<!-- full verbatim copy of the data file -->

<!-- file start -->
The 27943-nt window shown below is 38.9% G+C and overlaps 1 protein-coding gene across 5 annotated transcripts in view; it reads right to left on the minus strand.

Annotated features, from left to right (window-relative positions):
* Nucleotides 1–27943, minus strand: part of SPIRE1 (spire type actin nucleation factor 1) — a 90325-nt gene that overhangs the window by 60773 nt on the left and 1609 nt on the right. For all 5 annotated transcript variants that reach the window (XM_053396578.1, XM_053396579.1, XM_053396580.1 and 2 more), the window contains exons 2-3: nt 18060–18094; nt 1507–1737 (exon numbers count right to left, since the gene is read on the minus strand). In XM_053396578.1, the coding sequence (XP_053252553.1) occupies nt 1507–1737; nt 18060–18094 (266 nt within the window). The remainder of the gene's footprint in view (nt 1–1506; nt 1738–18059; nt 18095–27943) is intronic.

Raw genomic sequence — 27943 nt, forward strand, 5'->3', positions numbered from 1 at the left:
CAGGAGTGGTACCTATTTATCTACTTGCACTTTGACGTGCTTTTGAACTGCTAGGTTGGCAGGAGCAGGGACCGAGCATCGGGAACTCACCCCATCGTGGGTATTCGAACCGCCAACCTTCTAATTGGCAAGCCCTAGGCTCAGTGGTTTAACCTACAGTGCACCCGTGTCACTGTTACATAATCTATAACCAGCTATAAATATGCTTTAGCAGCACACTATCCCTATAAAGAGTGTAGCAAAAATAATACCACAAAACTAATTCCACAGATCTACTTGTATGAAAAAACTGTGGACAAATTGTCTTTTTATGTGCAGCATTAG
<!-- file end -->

The 27943-nt window shown below is 38.9% G+C and overlaps 1 protein-coding gene across 5 annotated transcripts in view; it reads right to left on the minus strand.

Annotated features, from left to right (window-relative positions):
* Nucleotides 1–27943, minus strand: part of SPIRE1 (spire type actin nucleation factor 1) — a 90325-nt gene that overhangs the window by 60773 nt on the left and 1609 nt on the right. For all 5 annotated transcript variants that reach the window (XM_053396578.1, XM_053396579.1, XM_053396580.1 and 2 more), the window contains exons 2-3: nt 18060–18094; nt 1507–1737 (exon numbers count right to left, since the gene is read on the minus strand). In XM_053396578.1, the coding sequence (XP_053252553.1) occupies nt 1507–1737; nt 18060–18094 (266 nt within the window). The remainder of the gene's footprint in view (nt 1–1506; nt 1738–18059; nt 18095–27943) is intronic.

Raw genomic sequence — 27943 nt, forward strand, 5'->3', positions numbered from 1 at the left:
CAGGAGTGGTACCTATTTATCTACTTGCACTTTGACGTGCTTTTGAACTGCTAGGTTGGCAGGAGCAGGGACCGAGCATCGGGAACTCACCCCATCGTGGGTATTCGAACCGCCAACCTTCTAATTGGCAAGCCCTAGGCTCAGTGGTTTAACCTACAGTGCACCCGTGTCACTGTTACATAATCTATAACCAGCTATAAATATGCTTTAGCAGCACACTATCCCTATAAAGAGTGTAGCAAAAATAATACCACAAAACTAATTCCACAGATCTACTTGTATGAAAAAACTGTGGACAAATTGTCTTTTTATGTGCAGCATTAG